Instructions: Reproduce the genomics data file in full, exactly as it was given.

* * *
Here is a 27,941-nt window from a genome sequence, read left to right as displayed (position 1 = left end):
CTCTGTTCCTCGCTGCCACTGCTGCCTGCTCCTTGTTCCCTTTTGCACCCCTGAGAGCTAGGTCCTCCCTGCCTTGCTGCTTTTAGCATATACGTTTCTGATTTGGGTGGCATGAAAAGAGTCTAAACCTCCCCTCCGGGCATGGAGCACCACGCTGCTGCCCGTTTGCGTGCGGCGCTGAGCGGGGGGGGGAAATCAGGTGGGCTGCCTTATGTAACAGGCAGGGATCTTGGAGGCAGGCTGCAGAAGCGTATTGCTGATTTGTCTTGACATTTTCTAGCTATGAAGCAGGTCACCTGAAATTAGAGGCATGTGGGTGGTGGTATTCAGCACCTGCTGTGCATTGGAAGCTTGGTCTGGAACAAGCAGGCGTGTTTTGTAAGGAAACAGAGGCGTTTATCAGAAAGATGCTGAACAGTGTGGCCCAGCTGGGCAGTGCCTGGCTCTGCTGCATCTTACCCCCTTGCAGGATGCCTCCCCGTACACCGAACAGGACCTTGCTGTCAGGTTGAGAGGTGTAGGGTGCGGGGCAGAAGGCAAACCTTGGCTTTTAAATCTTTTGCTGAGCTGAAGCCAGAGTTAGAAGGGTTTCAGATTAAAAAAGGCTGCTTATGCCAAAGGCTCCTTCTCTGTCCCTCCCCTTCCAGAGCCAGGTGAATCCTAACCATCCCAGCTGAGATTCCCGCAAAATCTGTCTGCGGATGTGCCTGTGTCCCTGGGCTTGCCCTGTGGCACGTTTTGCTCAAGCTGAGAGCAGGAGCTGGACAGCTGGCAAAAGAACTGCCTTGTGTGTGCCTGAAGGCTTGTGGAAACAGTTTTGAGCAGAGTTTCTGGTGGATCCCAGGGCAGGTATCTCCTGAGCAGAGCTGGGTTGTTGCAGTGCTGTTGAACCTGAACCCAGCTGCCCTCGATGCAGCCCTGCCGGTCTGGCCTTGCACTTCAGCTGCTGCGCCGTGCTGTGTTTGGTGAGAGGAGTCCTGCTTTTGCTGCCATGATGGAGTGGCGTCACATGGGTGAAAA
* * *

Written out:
Here is a 27,941-nt window from a genome sequence, read left to right as displayed (position 1 = left end):
CTCTGTTCCTCGCTGCCACTGCTGCCTGCTCCTTGTTCCCTTTTGCACCCCTGAGAGCTAGGTCCTCCCTGCCTTGCTGCTTTTAGCATATACGTTTCTGATTTGGGTGGCATGAAAAGAGTCTAAACCTCCCCTCCGGGCATGGAGCACCACGCTGCTGCCCGTTTGCGTGCGGCGCTGAGCGGGGGGGGGAAATCAGGTGGGCTGCCTTATGTAACAGGCAGGGATCTTGGAGGCAGGCTGCAGAAGCGTATTGCTGATTTGTCTTGACATTTTCTAGCTATGAAGCAGGTCACCTGAAATTAGAGGCATGTGGGTGGTGGTATTCAGCACCTGCTGTGCATTGGAAGCTTGGTCTGGAACAAGCAGGCGTGTTTTGTAAGGAAACAGAGGCGTTTATCAGAAAGATGCTGAACAGTGTGGCCCAGCTGGGCAGTGCCTGGCTCTGCTGCATCTTACCCCCTTGCAGGATGCCTCCCCGTACACCGAACAGGACCTTGCTGTCAGGTTGAGAGGTGTAGGGTGCGGGGCAGAAGGCAAACCTTGGCTTTTAAATCTTTTGCTGAGCTGAAGCCAGAGTTAGAAGGGTTTCAGATTAAAAAAGGCTGCTTATGCCAAAGGCTCCTTCTCTGTCCCTCCCCTTCCAGAGCCAGGTGAATCCTAACCATCCCAGCTGAGATTCCCGCAAAATCTGTCTGCGGATGTGCCTGTGTCCCTGGGCTTGCCCTGTGGCACGTTTTGCTCAAGCTGAGAGCAGGAGCTGGACAGCTGGCAAAAGAACTGCCTTGTGTGTGCCTGAAGGCTTGTGGAAACAGTTTTGAGCAGAGTTTCTGGTGGATCCCAGGGCAGGTATCTCCTGAGCAGAGCTGGGTTGTTGCAGTGCTGTTGAACCTGAACCCAGCTGCCCTCGATGCAGCCCTGCCGGTCTGGCCTTGCACTTCAGCTGCTGCGCCGTGCTGTGTTTGGTGAGAGGAGTCCTGCTTTTGCTGCCATGATGGAGTGGCGTCACATGGGTGAAAA